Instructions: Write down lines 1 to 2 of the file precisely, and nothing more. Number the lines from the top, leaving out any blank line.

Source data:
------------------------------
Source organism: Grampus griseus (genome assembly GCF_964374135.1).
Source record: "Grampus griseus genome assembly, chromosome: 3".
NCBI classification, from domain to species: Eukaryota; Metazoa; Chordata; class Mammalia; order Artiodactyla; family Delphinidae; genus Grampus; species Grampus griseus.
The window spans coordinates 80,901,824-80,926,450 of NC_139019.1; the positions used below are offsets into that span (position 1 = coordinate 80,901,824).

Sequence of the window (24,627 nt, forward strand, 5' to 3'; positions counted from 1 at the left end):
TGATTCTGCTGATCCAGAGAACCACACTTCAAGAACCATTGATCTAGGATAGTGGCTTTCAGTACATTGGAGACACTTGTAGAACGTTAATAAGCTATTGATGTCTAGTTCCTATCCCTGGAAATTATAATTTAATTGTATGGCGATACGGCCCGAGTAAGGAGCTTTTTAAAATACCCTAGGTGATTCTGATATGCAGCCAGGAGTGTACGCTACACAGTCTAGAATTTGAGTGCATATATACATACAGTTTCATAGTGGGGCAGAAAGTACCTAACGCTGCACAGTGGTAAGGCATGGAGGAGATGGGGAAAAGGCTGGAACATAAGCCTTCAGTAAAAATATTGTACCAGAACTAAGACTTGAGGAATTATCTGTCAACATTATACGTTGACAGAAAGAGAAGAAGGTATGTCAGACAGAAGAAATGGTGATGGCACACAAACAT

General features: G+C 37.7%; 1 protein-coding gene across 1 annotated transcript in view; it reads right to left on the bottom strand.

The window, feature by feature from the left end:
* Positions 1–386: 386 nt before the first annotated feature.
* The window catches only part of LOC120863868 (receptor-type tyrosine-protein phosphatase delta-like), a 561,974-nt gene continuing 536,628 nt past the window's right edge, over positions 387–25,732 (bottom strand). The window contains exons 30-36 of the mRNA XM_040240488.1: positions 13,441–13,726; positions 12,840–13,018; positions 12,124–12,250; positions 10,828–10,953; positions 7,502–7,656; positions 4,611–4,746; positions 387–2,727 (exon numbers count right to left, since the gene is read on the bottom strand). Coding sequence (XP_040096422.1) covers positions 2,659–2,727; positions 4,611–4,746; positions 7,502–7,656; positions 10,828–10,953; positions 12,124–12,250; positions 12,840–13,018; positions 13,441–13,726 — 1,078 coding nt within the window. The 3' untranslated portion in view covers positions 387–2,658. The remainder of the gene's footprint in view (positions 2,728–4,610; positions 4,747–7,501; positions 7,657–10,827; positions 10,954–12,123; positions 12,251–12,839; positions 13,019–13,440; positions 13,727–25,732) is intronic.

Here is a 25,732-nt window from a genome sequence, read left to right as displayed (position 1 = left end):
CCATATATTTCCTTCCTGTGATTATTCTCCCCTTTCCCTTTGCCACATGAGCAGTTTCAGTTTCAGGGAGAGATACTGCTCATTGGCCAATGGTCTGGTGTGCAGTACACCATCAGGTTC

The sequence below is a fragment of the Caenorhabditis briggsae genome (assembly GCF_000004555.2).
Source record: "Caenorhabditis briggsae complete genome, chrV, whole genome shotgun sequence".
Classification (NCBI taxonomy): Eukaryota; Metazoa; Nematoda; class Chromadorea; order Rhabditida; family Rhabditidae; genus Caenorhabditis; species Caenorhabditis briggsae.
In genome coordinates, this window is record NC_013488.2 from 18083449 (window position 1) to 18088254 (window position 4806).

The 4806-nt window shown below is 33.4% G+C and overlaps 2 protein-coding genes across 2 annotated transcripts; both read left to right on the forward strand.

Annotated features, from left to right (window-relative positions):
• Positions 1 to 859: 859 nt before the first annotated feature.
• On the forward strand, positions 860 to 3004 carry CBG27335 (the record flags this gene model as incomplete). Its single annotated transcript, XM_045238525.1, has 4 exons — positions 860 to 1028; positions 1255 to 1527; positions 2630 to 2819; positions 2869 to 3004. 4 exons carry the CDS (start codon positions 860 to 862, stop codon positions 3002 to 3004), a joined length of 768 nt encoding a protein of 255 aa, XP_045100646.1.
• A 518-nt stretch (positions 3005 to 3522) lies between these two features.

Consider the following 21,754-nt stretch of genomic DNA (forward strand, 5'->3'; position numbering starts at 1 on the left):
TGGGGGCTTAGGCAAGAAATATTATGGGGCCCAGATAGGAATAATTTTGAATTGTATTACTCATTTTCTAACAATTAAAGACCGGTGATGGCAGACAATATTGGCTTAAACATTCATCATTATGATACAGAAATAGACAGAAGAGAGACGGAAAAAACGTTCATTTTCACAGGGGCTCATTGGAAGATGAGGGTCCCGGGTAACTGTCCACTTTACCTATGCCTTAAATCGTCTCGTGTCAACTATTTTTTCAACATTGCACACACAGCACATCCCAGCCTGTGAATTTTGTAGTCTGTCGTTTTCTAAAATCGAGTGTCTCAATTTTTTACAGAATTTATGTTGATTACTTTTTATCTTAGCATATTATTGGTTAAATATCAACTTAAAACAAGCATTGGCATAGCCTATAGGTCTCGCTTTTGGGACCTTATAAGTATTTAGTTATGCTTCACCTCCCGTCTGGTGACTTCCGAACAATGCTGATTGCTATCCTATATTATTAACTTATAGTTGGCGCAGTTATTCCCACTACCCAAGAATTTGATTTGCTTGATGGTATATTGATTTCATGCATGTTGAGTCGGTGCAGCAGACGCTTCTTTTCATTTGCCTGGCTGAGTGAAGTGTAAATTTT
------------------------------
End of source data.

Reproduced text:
Source organism: Grampus griseus (genome assembly GCF_964374135.1).
Source record: "Grampus griseus genome assembly, chromosome: 3".